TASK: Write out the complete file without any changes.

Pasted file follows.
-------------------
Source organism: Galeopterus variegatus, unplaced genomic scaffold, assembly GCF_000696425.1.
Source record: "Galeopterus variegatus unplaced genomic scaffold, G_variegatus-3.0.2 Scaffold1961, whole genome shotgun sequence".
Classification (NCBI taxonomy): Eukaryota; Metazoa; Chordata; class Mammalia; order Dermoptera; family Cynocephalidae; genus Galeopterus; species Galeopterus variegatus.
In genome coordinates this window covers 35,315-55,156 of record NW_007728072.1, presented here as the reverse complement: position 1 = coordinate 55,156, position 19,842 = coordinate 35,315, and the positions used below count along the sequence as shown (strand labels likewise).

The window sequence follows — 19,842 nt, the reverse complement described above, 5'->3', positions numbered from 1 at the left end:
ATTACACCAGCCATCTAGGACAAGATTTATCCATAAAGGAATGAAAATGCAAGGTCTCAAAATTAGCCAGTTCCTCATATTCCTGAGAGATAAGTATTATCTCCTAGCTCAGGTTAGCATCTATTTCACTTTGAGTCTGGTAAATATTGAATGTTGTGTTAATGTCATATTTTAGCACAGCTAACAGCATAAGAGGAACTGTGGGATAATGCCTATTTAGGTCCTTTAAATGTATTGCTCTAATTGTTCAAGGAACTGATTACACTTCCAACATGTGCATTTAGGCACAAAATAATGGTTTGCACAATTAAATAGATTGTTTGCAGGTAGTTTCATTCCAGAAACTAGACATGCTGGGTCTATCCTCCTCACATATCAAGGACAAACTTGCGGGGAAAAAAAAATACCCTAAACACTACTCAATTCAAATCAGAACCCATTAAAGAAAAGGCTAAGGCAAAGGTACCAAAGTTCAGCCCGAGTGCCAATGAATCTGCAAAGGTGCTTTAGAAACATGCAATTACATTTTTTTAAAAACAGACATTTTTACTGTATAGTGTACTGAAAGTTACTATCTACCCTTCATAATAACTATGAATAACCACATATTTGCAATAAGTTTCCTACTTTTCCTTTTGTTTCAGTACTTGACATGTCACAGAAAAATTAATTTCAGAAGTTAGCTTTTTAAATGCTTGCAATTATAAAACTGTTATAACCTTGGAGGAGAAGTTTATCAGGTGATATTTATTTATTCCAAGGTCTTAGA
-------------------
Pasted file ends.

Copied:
Source organism: Galeopterus variegatus, unplaced genomic scaffold, assembly GCF_000696425.1.
Source record: "Galeopterus variegatus unplaced genomic scaffold, G_variegatus-3.0.2 Scaffold1961, whole genome shotgun sequence".
Classification (NCBI taxonomy): Eukaryota; Metazoa; Chordata; class Mammalia; order Dermoptera; family Cynocephalidae; genus Galeopterus; species Galeopterus variegatus.
In genome coordinates this window covers 35,315-55,156 of record NW_007728072.1, presented here as the reverse complement: position 1 = coordinate 55,156, position 19,842 = coordinate 35,315, and the positions used below count along the sequence as shown (strand labels likewise).

The window sequence follows — 19,842 nt, the reverse complement described above, 5'->3', positions numbered from 1 at the left end:
ATTACACCAGCCATCTAGGACAAGATTTATCCATAAAGGAATGAAAATGCAAGGTCTCAAAATTAGCCAGTTCCTCATATTCCTGAGAGATAAGTATTATCTCCTAGCTCAGGTTAGCATCTATTTCACTTTGAGTCTGGTAAATATTGAATGTTGTGTTAATGTCATATTTTAGCACAGCTAACAGCATAAGAGGAACTGTGGGATAATGCCTATTTAGGTCCTTTAAATGTATTGCTCTAATTGTTCAAGGAACTGATTACACTTCCAACATGTGCATTTAGGCACAAAATAATGGTTTGCACAATTAAATAGATTGTTTGCAGGTAGTTTCATTCCAGAAACTAGACATGCTGGGTCTATCCTCCTCACATATCAAGGACAAACTTGCGGGGAAAAAAAAATACCCTAAACACTACTCAATTCAAATCAGAACCCATTAAAGAAAAGGCTAAGGCAAAGGTACCAAAGTTCAGCCCGAGTGCCAATGAATCTGCAAAGGTGCTTTAGAAACATGCAATTACATTTTTTTAAAAACAGACATTTTTACTGTATAGTGTACTGAAAGTTACTATCTACCCTTCATAATAACTATGAATAACCACATATTTGCAATAAGTTTCCTACTTTTCCTTTTGTTTCAGTACTTGACATGTCACAGAAAAATTAATTTCAGAAGTTAGCTTTTTAAATGCTTGCAATTATAAAACTGTTATAACCTTGGAGGAGAAGTTTATCAGGTGATATTTATTTATTCCAAGGTCTTAGA